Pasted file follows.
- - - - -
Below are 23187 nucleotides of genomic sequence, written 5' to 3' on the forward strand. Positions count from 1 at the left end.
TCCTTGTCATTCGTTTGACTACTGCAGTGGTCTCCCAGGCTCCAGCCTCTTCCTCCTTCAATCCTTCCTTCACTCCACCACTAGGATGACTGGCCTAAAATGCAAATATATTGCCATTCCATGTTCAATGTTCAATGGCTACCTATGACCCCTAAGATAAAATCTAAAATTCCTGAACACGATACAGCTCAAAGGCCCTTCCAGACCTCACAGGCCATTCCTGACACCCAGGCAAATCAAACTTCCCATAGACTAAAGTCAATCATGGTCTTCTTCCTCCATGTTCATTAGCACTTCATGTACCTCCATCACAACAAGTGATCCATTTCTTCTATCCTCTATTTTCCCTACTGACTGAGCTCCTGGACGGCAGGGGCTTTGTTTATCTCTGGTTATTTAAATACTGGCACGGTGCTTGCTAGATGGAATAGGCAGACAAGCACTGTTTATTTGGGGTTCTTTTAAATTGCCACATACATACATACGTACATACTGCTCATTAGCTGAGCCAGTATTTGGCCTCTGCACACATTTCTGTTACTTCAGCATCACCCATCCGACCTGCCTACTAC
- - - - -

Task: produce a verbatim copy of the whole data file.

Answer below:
Below are 23187 nucleotides of genomic sequence, written 5' to 3' on the forward strand. Positions count from 1 at the left end.
TCCTTGTCATTCGTTTGACTACTGCAGTGGTCTCCCAGGCTCCAGCCTCTTCCTCCTTCAATCCTTCCTTCACTCCACCACTAGGATGACTGGCCTAAAATGCAAATATATTGCCATTCCATGTTCAATGTTCAATGGCTACCTATGACCCCTAAGATAAAATCTAAAATTCCTGAACACGATACAGCTCAAAGGCCCTTCCAGACCTCACAGGCCATTCCTGACACCCAGGCAAATCAAACTTCCCATAGACTAAAGTCAATCATGGTCTTCTTCCTCCATGTTCATTAGCACTTCATGTACCTCCATCACAACAAGTGATCCATTTCTTCTATCCTCTATTTTCCCTACTGACTGAGCTCCTGGACGGCAGGGGCTTTGTTTATCTCTGGTTATTTAAATACTGGCACGGTGCTTGCTAGATGGAATAGGCAGACAAGCACTGTTTATTTGGGGTTCTTTTAAATTGCCACATACATACATACGTACATACTGCTCATTAGCTGAGCCAGTATTTGGCCTCTGCACACATTTCTGTTACTTCAGCATCACCCATCCGACCTGCCTACTAC